Joan Carroll (soprano)

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Joan Carroll
Born (1932-07-27) July 27, 1932 (age 85)
Philadelphia, Pennsylvania, US
Occupation Operatic soprano

Joan Carroll (born 27 July 1932)[1] is an American operatic coloratura soprano who appeared in the title role of Alban Berg's Lulu at the work's US premiere at the Santa Fe Opera in 1963, and often in opera houses in Europe. She premiered vocal music by Aribert Reimann and Wilhelm Killmayer, among others.


Born in Philadelphia, Pennsylvania, she studied first in the United States.[2] Carroll appeared in 1951 at the Philadelphia Opera as Lucy in Menotti's The Telephone.[3] She continued her studies in Berlin, Germany, with Margarethe von Winterfeldt (de)[2] and Otto Köhler (de).[citation needed] She began a career with the New York Opera Company[clarification needed] as Zerbinetta in Ariadne auf Naxos by Richard Strauss in 1957. From 1959 to 1961, she was a member of the Hamburg State Opera.[2] She married the set designer Rudolf Heinrich (de),[4] who worked for Walter Felsenstein at the Komische Oper Berlin in East Berlin.[5] When the wall was built, they fled to the West.[4] She performed the title role of Alban Berg's Lulu at several opera houses throughout Europe, in 1962 in Hamburg and at the Staatsoper Hannover, in 1963 at the Marseille Opera, in 1966 at the Bavarian State Opera, in 1967 at the Deutsche Oper am Rhein in Düsseldorf and the Zurich Opera, in 1968 in Florence, and in 1969 in Paris and at the Aachen Opera, among others.[2][6] She performed the role more than 100 times.[2] Carroll appeared as Lulu in the work's US premiere at the Santa Fe Opera in 1963, when acts 1 and 2 were given in a set designed by Heinreich.[5] She performed alongside Donald Gramm as Dr. Schön, Elaine Bonazzi as Countess Geschwitz, and George Shirley as Alwa, conducted by Robert Craft. Heinrich designed the staged also for a performance of the opera with Carroll in Boston by the Opera Group of Boston directed by Sarah Caldwell, opening their sixths season.[5] Harold Schonberg of The New York Times wrote:

Miss Carroll was, dramatically, a perfect Lulu—sexy, provocative, very much the femme fatale. Berg conceived Lulu as an amoral (as opposed to immoral) woman who destroys every man with whom she comes in contact. Successful in portraying Lulu the mankiller, Miss Carroll was somewhat less successful in her vocal projection. She needs a smaller house in which to operate. Nevertheless, her combination of acting skill and musicianship carried the day.[4]

She was a concert singer who sang and sometimes premiered contemporary music. In 1968, Aribert Reimann composed for her voice Inane, a monologue for soprano and orchestra setting a text by Manuel Thomas (de). She premiered it in Berlin on 8 January 1969, wirh Lukas Foss conducting the Radio-Symphonie-Orchester Berlin.[7] She recorded it, along with Stravinsky's Three Japanese Songs and Górecki's Monologhi for soprano and three instrumental ensembles, with Aribert Reimann (piano), Gustav Scheck (flute), the Ensemble für Neue Musik, conducted by Arghyris Kounadis, and the Symphonieorchester des Bayerischen Rundfunks, conducted by Andrzej Markowski.[8][9] Inane from this recording was first broadcast in the UK on 16 June 1970 by the BBC.[10] In 1968, she premiered the song cycle Blasons anatomiques du corps féminin by Wilhelm Killmayer in Munich, with the composer as the pianist.[11]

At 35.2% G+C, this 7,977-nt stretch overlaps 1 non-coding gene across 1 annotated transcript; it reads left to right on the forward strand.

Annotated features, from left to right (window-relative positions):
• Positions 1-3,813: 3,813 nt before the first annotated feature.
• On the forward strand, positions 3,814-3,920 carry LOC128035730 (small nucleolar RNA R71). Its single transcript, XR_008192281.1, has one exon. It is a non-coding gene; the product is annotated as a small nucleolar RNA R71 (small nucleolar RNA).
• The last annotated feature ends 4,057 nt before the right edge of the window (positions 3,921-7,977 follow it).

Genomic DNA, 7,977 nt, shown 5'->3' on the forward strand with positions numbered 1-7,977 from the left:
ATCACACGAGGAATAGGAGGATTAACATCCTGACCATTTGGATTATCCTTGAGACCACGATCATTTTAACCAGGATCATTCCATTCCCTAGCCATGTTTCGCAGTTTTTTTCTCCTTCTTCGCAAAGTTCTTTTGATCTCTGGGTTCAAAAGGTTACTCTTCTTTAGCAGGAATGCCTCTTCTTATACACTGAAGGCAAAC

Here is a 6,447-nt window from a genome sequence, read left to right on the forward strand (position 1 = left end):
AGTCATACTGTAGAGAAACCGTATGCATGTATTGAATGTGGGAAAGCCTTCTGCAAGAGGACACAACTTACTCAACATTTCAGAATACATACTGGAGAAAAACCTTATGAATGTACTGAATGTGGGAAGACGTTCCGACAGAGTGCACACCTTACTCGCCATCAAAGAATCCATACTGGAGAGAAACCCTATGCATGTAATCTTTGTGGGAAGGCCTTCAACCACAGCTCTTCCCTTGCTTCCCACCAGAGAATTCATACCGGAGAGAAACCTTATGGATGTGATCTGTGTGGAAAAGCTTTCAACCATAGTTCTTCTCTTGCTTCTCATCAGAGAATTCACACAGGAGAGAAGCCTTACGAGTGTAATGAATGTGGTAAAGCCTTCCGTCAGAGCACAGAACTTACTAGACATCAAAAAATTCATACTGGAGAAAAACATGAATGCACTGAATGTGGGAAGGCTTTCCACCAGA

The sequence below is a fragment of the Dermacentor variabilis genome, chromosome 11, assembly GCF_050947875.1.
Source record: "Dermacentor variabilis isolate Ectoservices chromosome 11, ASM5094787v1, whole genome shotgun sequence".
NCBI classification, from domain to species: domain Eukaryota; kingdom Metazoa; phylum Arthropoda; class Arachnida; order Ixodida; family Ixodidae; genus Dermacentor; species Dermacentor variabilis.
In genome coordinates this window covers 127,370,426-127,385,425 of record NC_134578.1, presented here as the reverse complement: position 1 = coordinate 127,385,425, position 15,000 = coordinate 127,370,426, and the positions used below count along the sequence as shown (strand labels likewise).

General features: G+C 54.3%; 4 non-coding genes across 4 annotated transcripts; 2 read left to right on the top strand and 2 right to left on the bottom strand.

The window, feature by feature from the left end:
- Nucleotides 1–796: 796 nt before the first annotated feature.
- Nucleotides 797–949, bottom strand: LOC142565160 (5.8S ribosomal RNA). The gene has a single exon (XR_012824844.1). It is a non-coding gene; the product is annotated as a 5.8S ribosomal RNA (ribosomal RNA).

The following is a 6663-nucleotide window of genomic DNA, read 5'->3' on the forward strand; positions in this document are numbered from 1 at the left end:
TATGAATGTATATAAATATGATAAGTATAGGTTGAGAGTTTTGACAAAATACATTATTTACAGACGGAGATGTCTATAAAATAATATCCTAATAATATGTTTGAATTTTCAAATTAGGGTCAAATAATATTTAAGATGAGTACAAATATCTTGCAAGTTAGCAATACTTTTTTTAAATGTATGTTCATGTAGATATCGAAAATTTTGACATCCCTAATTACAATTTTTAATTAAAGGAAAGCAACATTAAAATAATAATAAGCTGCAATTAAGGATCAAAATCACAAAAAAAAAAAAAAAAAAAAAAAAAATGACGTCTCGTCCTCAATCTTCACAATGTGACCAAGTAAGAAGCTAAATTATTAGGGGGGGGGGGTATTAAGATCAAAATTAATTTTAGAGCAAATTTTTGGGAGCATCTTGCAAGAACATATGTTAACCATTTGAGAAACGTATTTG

In 1971, she was interviewed by Rudolf Lück for a book, along with eleven male musicians, about their interactions with composers who wrote music for them. The others included the conductor and composer Michael Gielen, the oboist Heinz Holliger, and the pianists Aloys and Alfons Kontarsky.[12] Her chapter was titled "Von der 'Königin der Nacht' zur 'Lulu')" (From the Queen of the Night to Lulu).[13] She mentioned her vocal range of three octaves, and the flexibility demanded by composers not only for fast changes in pitch and tone colour, but also for sound other tone production such as whispering, talking and yelling.[12]


  1. ^ "27.7. Joan Carroll wird 80". Der Neue Merker (in German). 2012. Archived from the original on 1 May 2015. Retrieved 19 September 2017. 
  2. ^ a b c d e Kutsch, Karl J.; Riemens, Leo (2003). Carroll, Joan. Großes Sängerlexikon (in German). 1 (4th ed.). Franc–Kaidanoff. p. 739. ISBN 3-598-11598-9. 
  3. ^ Hamilton, Frank (2011). "Opera in Philadelphia / Performance Chronology 1950-1974" (PDF). Retrieved 19 September 2017. 
  4. ^ a b c Schonberg, Harold (19 January 1964). "Opera: Lulu Comes to Boston in a Major Premiere". The New York Times. Retrieved 19 September 2017. 
  5. ^ a b c Ericson, Raymond (26 September 1971). "A Director With Design". The New York Times. p. 15. Retrieved 19 September 2017. 
  6. ^ Herbort, Harold (21 November 2012). "Auch aus Frankfurt nichts Neues über Bergs Lulu: Eine Gleichung mit zu vielen Unbekannten". Die Zeit (in German). Retrieved 19 September 2017. 
  7. ^ "Inane / Monolog". Schott. 2017. Retrieved 19 September 2017. 
  8. ^ "Inane / Monolog". (in German). 2017. Retrieved 19 September 2017. 
  9. ^ "AGP 12". Retrieved 19 September 2017. 
  10. ^ "Music In Our Time". BBC. 16 June 1970. Retrieved 19 September 2017. 
  11. ^ "Blasons anatomiques du corps féminin". Schott. Retrieved 23 August 2017. 
  12. ^ a b Ellmeier, Andrea; Ingrisch, Doris; Walkensteiner-Preschl, Claudia (2015). "Interpretinnen und die Bedeutung der Aufführungspraxis". Körper/Denken: Wissen und Geschlecht in Musik . Theater . Film (in German). Vienna: Böhlau. pp. 118–119. 
  13. ^ "1970". Musik Informationszentrum (in German). 1970. Retrieved 19 September 2017. 

External links

  • Announcement of Reimann's Inane in Helsinki with Carroll, p. 2, Central Opera Service Bulletin, Summer 1972
  • Joan Carroll's discography on Discogs
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